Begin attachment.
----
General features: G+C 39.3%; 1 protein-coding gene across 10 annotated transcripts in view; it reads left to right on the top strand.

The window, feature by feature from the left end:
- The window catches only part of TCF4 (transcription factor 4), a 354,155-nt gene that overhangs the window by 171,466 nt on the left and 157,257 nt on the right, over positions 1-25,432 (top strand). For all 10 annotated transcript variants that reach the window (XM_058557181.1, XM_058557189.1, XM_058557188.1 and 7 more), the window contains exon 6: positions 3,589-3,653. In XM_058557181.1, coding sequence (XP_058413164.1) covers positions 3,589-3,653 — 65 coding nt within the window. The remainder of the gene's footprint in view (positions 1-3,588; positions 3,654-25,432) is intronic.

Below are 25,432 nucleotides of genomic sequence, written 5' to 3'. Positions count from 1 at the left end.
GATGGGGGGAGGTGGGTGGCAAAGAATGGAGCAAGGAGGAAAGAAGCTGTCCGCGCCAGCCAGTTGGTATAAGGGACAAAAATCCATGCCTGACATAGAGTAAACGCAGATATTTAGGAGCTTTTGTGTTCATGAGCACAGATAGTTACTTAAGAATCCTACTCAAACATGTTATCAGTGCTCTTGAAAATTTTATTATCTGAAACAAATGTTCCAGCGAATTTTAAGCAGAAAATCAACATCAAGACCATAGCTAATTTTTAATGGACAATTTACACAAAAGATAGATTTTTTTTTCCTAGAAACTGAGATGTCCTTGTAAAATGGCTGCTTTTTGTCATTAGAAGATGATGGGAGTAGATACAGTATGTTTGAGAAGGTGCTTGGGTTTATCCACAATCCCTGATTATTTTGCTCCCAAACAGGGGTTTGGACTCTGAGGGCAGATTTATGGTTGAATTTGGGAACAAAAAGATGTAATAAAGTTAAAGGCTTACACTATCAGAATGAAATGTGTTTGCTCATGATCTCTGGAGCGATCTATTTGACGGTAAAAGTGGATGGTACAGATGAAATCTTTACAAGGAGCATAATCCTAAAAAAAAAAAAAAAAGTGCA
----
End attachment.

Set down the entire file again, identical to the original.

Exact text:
General features: G+C 39.3%; 1 protein-coding gene across 10 annotated transcripts in view; it reads left to right on the top strand.

The window, feature by feature from the left end:
- The window catches only part of TCF4 (transcription factor 4), a 354,155-nt gene that overhangs the window by 171,466 nt on the left and 157,257 nt on the right, over positions 1-25,432 (top strand). For all 10 annotated transcript variants that reach the window (XM_058557181.1, XM_058557189.1, XM_058557188.1 and 7 more), the window contains exon 6: positions 3,589-3,653. In XM_058557181.1, coding sequence (XP_058413164.1) covers positions 3,589-3,653 — 65 coding nt within the window. The remainder of the gene's footprint in view (positions 1-3,588; positions 3,654-25,432) is intronic.

Below are 25,432 nucleotides of genomic sequence, written 5' to 3'. Positions count from 1 at the left end.
GATGGGGGGAGGTGGGTGGCAAAGAATGGAGCAAGGAGGAAAGAAGCTGTCCGCGCCAGCCAGTTGGTATAAGGGACAAAAATCCATGCCTGACATAGAGTAAACGCAGATATTTAGGAGCTTTTGTGTTCATGAGCACAGATAGTTACTTAAGAATCCTACTCAAACATGTTATCAGTGCTCTTGAAAATTTTATTATCTGAAACAAATGTTCCAGCGAATTTTAAGCAGAAAATCAACATCAAGACCATAGCTAATTTTTAATGGACAATTTACACAAAAGATAGATTTTTTTTTCCTAGAAACTGAGATGTCCTTGTAAAATGGCTGCTTTTTGTCATTAGAAGATGATGGGAGTAGATACAGTATGTTTGAGAAGGTGCTTGGGTTTATCCACAATCCCTGATTATTTTGCTCCCAAACAGGGGTTTGGACTCTGAGGGCAGATTTATGGTTGAATTTGGGAACAAAAAGATGTAATAAAGTTAAAGGCTTACACTATCAGAATGAAATGTGTTTGCTCATGATCTCTGGAGCGATCTATTTGACGGTAAAAGTGGATGGTACAGATGAAATCTTTACAAGGAGCATAATCCTAAAAAAAAAAAAAAAAGTGCA